Computer Simulation

Research Going Virtual

Newton's classical physics and Schrödinger's cat as a model of quantum physics. The jury commended the Nobel Laureates for integrating into their models "the best of both worlds". Image: Johan Jarnestad/The Royal Swedish Academy of Science

Only ten years ago, computer simulation of a chemical reaction or of the structure of useful materials was impossible. Today, researchers can compute the three-dimensional structure of, for example, biomolecules causing diseases, thus assisting the search for an appropriate active agent

The process of computer simulation as such is not revolutionary. Production processes have been simulated on the computer for a long time, for instance, prior to constructing a car. What is new, however, is the field of application. After many years of research, molecular processes that remain invisible to the human eye can now be simulated. For this achievement, Martin Karplus from Harvard University and Université de Strasbourg, Michael Levitt from Stanford University and Arieh Warshel from University of Southern California received this year's Nobel Prize in Chemistry. They have created the basis for computer simulations of chemical processes at a molecular level. Experts say that the prize for this topic was long since overdue, for the work of the three US-Americans has been influencing many other fields for decades.

Simulations are of great value especially for materials sciences and life sciences. Only ten years ago, computer simulation of a chemical reaction or of the structure of useful materials was impossible. Today, researchers can compute the three-dimensional structure of, for example, biomolecules causing diseases, thus assisting the search for an appropriate active agent. It now is possible to record highly complex processes and materials on a molecular basis, to transfer these to virtual space and to watch molecules at work. For medicine in particular it is interesting to understand complex processes within cells on the basis of detailed molecular simulations.

"The three researchers have been pursuing the vision to illustrate chemical processes as realistically as possible through simulation for a long time", says Wolfgang Wenzel, who works at the Institute of Nanotechnology belonging to the Karlsruhe Institute of Technology and who is an expert in the field. The emergence of modern computer technology has slowly made this vision come true: According to Wenzel, it is owing to Karplus, Levitt and Warshel that the idea of computer simulation has become firmly established in the life and natural sciences. "They have significantly contributed to rendering simulation results credible", says Wenzel. Yet the researchers did not jointly work on their vision. Only consolidation of their respective work resulted in the breakthrough. With their research, Martin Karplus, Michael Levitt and Arieh Warshel have established a new scientific field: they combine theory and practice in virtual space - realistically and in real time. A worthy Nobel Prize in Chemistry 2013.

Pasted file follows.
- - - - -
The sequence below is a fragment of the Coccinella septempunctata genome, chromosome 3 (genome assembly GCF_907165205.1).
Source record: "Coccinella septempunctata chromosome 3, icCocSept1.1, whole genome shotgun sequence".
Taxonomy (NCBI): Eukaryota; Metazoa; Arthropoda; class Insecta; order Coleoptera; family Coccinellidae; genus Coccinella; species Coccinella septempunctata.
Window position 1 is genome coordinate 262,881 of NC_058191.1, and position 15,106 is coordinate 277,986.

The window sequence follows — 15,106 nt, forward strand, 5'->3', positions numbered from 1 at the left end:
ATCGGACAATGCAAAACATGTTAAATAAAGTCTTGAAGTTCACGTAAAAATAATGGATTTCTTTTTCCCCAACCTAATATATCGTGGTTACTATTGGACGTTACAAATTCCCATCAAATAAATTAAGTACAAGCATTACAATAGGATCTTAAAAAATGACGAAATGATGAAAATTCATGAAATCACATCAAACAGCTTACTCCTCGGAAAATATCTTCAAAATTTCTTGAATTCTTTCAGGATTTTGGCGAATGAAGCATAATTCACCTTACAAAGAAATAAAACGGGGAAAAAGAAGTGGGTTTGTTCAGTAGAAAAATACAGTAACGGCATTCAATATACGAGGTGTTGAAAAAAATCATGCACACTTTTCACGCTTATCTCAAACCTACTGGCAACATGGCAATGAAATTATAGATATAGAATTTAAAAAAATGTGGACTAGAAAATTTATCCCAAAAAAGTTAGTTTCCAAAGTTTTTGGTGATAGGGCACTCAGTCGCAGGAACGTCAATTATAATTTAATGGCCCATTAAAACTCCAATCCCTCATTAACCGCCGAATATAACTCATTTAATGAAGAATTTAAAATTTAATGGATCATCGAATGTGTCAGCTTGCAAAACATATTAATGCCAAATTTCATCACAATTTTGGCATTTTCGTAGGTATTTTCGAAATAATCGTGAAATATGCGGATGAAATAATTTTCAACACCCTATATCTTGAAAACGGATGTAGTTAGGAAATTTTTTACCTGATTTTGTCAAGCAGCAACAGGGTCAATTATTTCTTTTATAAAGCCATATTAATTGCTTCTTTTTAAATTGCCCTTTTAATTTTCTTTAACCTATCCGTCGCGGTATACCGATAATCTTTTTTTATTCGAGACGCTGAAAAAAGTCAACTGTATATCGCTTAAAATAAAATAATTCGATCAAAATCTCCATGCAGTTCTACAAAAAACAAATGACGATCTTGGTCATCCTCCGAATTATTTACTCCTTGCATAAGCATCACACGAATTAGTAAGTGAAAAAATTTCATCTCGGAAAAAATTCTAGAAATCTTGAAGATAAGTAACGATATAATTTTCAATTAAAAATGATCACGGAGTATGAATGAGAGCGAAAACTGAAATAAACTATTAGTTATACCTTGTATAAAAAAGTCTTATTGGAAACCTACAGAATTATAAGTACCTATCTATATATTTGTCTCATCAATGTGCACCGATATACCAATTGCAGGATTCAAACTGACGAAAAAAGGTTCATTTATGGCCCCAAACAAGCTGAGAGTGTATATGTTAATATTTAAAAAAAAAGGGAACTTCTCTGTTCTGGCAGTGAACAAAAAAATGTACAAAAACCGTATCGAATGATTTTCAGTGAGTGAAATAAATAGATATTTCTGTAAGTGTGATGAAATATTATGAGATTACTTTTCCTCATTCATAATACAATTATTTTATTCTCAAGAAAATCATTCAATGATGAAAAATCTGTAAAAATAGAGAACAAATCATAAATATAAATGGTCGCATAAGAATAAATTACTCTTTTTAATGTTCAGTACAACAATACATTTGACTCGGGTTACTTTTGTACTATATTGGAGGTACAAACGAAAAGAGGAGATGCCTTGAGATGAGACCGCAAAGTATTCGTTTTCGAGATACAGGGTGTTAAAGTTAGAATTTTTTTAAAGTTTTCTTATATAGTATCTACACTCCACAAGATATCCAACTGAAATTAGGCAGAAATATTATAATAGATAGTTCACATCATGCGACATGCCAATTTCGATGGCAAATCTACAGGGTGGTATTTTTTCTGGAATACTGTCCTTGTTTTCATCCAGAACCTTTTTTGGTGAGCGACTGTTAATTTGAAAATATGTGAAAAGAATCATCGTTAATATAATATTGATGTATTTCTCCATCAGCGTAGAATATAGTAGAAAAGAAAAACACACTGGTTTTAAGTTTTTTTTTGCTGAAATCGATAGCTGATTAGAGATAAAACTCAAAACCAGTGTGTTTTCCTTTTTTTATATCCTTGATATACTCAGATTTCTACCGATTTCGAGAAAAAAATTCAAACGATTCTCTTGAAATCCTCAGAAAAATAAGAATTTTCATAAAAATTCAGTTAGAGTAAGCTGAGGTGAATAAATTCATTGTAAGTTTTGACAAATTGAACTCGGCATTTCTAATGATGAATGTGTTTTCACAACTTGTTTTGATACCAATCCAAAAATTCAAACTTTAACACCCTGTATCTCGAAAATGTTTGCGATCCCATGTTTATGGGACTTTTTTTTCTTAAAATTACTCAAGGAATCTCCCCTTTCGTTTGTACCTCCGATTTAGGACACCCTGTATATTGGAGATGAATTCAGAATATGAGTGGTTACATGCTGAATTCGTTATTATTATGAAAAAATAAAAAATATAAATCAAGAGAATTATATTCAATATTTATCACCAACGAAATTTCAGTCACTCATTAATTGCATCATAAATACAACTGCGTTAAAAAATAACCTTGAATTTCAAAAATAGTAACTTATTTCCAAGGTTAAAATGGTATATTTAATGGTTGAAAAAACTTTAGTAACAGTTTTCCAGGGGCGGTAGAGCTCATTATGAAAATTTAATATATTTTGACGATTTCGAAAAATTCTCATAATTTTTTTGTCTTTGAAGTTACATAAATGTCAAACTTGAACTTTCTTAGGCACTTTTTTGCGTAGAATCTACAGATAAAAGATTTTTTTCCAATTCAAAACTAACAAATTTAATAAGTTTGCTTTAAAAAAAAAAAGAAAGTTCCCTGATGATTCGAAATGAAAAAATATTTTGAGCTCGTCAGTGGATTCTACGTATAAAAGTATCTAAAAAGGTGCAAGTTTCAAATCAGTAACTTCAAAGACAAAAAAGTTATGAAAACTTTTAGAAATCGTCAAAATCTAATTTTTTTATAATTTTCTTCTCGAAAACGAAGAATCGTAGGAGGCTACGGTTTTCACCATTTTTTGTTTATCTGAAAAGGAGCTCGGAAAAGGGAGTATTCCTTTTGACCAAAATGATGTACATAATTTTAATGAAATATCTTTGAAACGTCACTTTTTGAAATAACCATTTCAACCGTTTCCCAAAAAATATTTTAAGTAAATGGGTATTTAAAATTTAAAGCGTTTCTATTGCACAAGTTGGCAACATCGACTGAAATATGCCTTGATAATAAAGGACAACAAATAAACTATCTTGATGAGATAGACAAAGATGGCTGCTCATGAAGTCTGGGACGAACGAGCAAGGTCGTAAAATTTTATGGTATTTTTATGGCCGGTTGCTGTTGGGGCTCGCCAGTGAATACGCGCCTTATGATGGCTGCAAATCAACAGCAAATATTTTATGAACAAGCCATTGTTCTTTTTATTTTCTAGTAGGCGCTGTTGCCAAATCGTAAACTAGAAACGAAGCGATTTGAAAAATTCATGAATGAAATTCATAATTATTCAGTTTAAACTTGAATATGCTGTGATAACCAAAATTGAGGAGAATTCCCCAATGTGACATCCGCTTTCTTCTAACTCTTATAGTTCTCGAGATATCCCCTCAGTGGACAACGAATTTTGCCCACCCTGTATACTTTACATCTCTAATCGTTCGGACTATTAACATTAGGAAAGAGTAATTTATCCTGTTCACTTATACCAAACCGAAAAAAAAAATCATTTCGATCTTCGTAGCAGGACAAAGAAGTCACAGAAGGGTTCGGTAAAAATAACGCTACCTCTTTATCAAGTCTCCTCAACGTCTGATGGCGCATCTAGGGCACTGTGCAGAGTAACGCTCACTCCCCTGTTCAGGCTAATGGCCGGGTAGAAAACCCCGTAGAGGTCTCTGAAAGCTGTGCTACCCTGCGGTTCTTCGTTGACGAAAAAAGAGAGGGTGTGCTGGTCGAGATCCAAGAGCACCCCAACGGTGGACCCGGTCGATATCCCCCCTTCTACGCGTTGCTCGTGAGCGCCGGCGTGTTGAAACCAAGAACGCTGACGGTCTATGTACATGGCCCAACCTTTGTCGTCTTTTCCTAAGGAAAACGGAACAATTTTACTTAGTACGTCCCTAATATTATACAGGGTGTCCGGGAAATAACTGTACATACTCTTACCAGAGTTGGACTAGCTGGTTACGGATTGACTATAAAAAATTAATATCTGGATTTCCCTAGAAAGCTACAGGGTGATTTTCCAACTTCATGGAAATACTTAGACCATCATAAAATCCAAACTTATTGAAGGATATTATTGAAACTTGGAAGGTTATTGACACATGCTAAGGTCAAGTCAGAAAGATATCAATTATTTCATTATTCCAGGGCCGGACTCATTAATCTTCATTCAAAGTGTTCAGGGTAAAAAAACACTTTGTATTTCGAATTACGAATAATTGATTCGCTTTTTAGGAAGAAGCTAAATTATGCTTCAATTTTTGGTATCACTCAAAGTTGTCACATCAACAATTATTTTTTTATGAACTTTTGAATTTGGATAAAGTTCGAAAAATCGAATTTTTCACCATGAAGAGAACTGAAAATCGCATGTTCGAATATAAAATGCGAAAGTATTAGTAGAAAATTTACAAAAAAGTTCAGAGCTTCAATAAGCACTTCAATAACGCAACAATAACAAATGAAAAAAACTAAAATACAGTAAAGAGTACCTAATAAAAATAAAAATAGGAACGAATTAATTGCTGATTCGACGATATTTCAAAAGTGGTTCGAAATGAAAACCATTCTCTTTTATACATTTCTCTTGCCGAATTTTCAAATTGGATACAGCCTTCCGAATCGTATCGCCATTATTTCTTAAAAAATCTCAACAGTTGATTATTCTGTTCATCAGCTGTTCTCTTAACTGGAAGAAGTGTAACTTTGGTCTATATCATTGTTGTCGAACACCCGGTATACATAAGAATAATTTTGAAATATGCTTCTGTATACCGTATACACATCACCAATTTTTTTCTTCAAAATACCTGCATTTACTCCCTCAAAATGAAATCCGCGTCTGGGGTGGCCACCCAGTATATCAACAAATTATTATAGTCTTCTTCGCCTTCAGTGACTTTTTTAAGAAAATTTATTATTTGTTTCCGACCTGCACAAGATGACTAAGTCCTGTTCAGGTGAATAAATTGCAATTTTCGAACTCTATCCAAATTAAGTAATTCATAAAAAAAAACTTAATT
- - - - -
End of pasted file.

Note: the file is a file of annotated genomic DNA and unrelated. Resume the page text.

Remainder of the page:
Martin Karplus was born in 1930 in Vienna. With his research, the theoretical chemist has significantly contributed to the field of physical chemistry. He is noted for his contributions to quantum mechanics, nuclear magnetic resonance spectroscopy and molecular dynamics simulations. He works at the Université de Strasbourg in France and at Harvard University, Cambridge, MA, USA.

Michael Levitt was born in 1947 in South Africa. He has worked on computer simulation of the movement of proteins in solution and of protein folding. He has significantly contributed to genome sequence analysis, which decodes information about the proteins encoded within the genetic material. He has worked together with Arieh Warshel, amongst others. Levitt works at the Stanford University School of Medicine in Southern California, USA.

Arieh Warshel was born in 1940 in Israel. In the field of computer simulation, he has developed procedures and programmes specialising in particular in protein functions. In the 1970s, he worked together with his fellow Nobel Laureate Michael Levitt. Warshel works at the University of Southern California, Los Angeles, USA.

29.10.2013 , Janine Tychsen
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